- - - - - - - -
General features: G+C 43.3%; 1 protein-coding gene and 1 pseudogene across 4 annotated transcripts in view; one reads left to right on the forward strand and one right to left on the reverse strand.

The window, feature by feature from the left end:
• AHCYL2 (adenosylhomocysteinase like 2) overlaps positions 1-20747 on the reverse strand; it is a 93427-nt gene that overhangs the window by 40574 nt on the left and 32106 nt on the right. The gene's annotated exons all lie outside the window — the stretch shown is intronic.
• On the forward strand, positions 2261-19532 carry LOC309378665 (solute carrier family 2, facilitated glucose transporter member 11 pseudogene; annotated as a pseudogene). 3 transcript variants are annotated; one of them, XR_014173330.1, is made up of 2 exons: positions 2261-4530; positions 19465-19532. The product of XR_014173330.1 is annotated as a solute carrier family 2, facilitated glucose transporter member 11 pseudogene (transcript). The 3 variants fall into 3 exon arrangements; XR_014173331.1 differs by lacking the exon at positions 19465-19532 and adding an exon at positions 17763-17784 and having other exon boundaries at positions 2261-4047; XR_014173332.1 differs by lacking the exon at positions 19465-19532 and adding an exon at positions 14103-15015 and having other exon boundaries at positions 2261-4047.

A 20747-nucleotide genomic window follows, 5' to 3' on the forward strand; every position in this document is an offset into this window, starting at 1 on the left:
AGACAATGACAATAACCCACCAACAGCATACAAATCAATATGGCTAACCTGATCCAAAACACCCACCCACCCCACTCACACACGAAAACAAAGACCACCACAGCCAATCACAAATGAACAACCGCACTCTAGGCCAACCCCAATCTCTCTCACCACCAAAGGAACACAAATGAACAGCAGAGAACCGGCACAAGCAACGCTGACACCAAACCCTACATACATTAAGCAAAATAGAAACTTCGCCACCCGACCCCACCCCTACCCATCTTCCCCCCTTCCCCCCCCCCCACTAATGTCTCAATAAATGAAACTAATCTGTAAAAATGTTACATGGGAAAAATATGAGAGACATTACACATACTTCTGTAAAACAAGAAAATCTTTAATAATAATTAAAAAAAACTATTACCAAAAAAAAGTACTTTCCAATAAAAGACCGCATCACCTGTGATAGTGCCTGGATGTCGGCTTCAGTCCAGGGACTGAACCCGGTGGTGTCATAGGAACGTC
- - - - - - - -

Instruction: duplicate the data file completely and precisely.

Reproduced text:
General features: G+C 43.3%; 1 protein-coding gene and 1 pseudogene across 4 annotated transcripts in view; one reads left to right on the forward strand and one right to left on the reverse strand.

The window, feature by feature from the left end:
• AHCYL2 (adenosylhomocysteinase like 2) overlaps positions 1-20747 on the reverse strand; it is a 93427-nt gene that overhangs the window by 40574 nt on the left and 32106 nt on the right. The gene's annotated exons all lie outside the window — the stretch shown is intronic.
• On the forward strand, positions 2261-19532 carry LOC309378665 (solute carrier family 2, facilitated glucose transporter member 11 pseudogene; annotated as a pseudogene). 3 transcript variants are annotated; one of them, XR_014173330.1, is made up of 2 exons: positions 2261-4530; positions 19465-19532. The product of XR_014173330.1 is annotated as a solute carrier family 2, facilitated glucose transporter member 11 pseudogene (transcript). The 3 variants fall into 3 exon arrangements; XR_014173331.1 differs by lacking the exon at positions 19465-19532 and adding an exon at positions 17763-17784 and having other exon boundaries at positions 2261-4047; XR_014173332.1 differs by lacking the exon at positions 19465-19532 and adding an exon at positions 14103-15015 and having other exon boundaries at positions 2261-4047.

A 20747-nucleotide genomic window follows, 5' to 3' on the forward strand; every position in this document is an offset into this window, starting at 1 on the left:
AGACAATGACAATAACCCACCAACAGCATACAAATCAATATGGCTAACCTGATCCAAAACACCCACCCACCCCACTCACACACGAAAACAAAGACCACCACAGCCAATCACAAATGAACAACCGCACTCTAGGCCAACCCCAATCTCTCTCACCACCAAAGGAACACAAATGAACAGCAGAGAACCGGCACAAGCAACGCTGACACCAAACCCTACATACATTAAGCAAAATAGAAACTTCGCCACCCGACCCCACCCCTACCCATCTTCCCCCCTTCCCCCCCCCCCACTAATGTCTCAATAAATGAAACTAATCTGTAAAAATGTTACATGGGAAAAATATGAGAGACATTACACATACTTCTGTAAAACAAGAAAATCTTTAATAATAATTAAAAAAAACTATTACCAAAAAAAAGTACTTTCCAATAAAAGACCGCATCACCTGTGATAGTGCCTGGATGTCGGCTTCAGTCCAGGGACTGAACCCGGTGGTGTCATAGGAACGTC